OPED: Wolf budget plan ignores needs of aging citizens

People today need help with clinically complex medical conditions that make even basic care challenging.

W. Russell McDaid
Pennsylvania Health Care Association

There’s no denying that as a state, Pennsylvania is getting older. Our commonwealth currently ranks fourth nationally in the percentage of people 65 and older, with individuals living longer than ever before. By 2030, the number of Pennsylvanians age 85 and older will exceed 400,000.

These demographics pose enormous challenges, especially for the state’s skilled nursing facilities. An estimated 70 percent of people turning 65 this year will require long-term care in their lifetime, with the need most intense among those 85 and older.

Increasingly, when aging Pennsylvanians seek long-term care, the level of care they require is much more advanced. People today need help with clinically complex medical conditions and debilitating afflictions such as dementia or Alzheimer’s disease. Many are near the end of life with serious health complications that make even basic care challenging.

With patient acuity (sickness) on the rise, there is greater dependency on caregivers to provide the intensive, around-the-clock, restorative care that people need.

Despite long hours and pay that lags behind hospitals and other health-care settings, caregivers in skilled nursing facilities are the lifelines for families who can no longer care for their loved ones. These men and women care deeply about the individuals and families they support and look after, and often are the strongest advocates for those under their care.

Unfortunately, even though skilled nursing facilities employ more than 120,000 caregivers statewide, the availability of trained, qualified workers remains a challenge. The Pennsylvania Health Care Association (PHCA) is working with the Department of Labor and Industry and local work force investment boards to improve recruitment, training, retention and career advancement.

We recognize that having the right personnel is critical in meeting these growing demographic challenges and delivering quality care. But so is adequate funding.

For more than a decade, PHCA has warned that skilled nursing facilities face a crisis as a result of chronic under-funding. Roughly two-thirds of all people living in skilled nursing facilities rely on Medicaid to pay for their care. Based on current Medicaid reimbursement levels, skilled nursing facilities are paid $25.43 per day less than their actual costs of providing care. That is a gap of $9,300 annually, on average, for every Medicaid resident in their care. It’s simply unsustainable.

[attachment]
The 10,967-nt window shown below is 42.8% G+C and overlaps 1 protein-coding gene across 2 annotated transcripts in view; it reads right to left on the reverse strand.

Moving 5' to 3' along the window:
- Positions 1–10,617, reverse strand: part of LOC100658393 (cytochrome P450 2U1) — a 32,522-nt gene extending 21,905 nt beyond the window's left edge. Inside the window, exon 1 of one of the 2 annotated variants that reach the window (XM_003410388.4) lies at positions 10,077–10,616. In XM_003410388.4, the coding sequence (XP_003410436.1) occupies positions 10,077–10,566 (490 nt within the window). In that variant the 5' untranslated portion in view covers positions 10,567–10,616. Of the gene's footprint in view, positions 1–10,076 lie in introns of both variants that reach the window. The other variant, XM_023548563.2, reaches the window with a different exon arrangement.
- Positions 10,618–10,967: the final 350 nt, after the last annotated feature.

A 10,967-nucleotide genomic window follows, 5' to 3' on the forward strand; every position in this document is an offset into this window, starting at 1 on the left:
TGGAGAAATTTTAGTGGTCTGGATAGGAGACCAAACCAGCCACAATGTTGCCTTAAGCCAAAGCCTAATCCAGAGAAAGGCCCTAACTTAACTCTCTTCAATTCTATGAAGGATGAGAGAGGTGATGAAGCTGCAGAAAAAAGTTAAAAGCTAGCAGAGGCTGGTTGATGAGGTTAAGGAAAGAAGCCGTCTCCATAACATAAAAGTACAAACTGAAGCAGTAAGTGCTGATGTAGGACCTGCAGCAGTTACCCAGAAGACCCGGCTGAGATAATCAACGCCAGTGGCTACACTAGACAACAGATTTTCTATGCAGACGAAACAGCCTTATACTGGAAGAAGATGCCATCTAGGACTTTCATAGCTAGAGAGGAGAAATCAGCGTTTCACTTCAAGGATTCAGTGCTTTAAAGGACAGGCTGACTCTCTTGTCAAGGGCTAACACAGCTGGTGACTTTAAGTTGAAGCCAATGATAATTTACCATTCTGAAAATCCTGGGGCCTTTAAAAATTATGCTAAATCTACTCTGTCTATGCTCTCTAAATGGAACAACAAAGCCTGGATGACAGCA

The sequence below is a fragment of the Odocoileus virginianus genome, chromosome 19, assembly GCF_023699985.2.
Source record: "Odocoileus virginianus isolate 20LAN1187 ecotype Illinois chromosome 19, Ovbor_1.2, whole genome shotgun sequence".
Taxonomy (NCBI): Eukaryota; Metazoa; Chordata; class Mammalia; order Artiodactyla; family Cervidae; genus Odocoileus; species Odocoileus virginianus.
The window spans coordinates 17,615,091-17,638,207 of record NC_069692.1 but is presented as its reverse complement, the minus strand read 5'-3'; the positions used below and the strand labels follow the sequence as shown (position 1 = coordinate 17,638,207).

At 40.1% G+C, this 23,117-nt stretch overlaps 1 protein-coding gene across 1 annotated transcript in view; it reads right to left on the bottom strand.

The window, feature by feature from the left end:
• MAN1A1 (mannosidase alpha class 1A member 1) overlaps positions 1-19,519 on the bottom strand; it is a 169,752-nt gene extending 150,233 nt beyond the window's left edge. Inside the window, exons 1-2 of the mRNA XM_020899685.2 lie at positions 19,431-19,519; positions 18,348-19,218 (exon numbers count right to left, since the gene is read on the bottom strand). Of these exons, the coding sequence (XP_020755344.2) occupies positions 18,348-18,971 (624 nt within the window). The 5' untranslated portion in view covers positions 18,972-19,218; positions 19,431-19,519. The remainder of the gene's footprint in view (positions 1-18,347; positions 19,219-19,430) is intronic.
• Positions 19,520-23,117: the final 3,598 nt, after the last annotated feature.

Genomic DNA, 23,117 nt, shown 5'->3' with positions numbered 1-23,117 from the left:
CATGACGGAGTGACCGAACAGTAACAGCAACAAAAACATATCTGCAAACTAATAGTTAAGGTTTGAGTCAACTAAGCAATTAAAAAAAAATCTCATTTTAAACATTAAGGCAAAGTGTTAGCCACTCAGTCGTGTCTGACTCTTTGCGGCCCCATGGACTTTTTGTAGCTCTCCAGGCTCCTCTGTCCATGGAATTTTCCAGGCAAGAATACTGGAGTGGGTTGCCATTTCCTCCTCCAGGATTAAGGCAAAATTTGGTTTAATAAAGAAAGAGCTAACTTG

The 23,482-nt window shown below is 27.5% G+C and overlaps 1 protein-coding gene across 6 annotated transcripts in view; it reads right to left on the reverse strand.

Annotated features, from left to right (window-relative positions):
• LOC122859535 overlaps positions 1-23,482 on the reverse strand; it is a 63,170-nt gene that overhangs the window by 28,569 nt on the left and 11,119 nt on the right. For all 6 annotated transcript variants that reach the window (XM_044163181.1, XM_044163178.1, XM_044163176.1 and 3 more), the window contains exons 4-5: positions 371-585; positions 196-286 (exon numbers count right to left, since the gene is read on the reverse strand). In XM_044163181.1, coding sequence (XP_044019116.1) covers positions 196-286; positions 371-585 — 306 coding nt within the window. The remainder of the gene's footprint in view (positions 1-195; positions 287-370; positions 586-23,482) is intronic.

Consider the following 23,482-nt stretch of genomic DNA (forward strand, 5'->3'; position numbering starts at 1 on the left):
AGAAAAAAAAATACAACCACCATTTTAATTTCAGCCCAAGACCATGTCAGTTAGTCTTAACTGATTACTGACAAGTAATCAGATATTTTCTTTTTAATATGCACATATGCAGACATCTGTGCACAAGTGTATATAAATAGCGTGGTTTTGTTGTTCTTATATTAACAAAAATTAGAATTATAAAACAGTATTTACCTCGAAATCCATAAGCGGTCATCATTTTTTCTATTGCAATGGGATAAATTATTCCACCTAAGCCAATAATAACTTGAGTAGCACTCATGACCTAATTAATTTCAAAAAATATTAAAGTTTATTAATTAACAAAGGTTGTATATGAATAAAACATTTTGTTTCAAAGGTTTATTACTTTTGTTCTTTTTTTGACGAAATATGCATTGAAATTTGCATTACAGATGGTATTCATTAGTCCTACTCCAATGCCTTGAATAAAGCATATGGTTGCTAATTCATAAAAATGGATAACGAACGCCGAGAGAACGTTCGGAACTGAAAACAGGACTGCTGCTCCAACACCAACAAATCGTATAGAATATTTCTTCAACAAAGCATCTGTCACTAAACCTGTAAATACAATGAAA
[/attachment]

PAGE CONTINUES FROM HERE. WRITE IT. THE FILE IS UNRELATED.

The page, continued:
Neither the governor’s proposed budget, nor the version recently passed by the House, does anything to close that gap, keeping funding flat. In fact, state funding for our “greatest generation” with the greatest needs has been flat in four of the last six years. That’s simply unacceptable, especially as costs continue to rise as care becomes more complex.

Pennsylvanians agree. Polling by Opinion Access Corp. shows that nine in 10 commonwealth voters believes that cutting state Medicaid funds for skilled nursing facilities is unacceptable. Eight in 10 said they believe cuts could have a negative effect on the quality of care.

The concern voters expressed in that poll is already a reality for many skilled nursing facilities with high Medicaid populations. These centers cannot upgrade buildings, make capital improvements or invest in technology. And, they have a harder time paying competitive wages that would increase staff retention and drive quality.

Despite all these challenges, many people are surprised to learn that skilled nursing facilities remain the most cost-effective place to care for a Medicaid-eligible Pennsylvanians who require around-the-clock care. It would cost Medicaid almost double to care for someone at home for 24 hours a day, seven days a week.

No one should be in a skilled nursing facility if they don’t need the type of intensive care that these centers provide. But if state funding keeps lagging behind the true cost of providing care, then there may be nowhere for seniors to go when they need care the most.

— W. Russell McDaid is president and CEO of the Pennsylvania Health Care Association.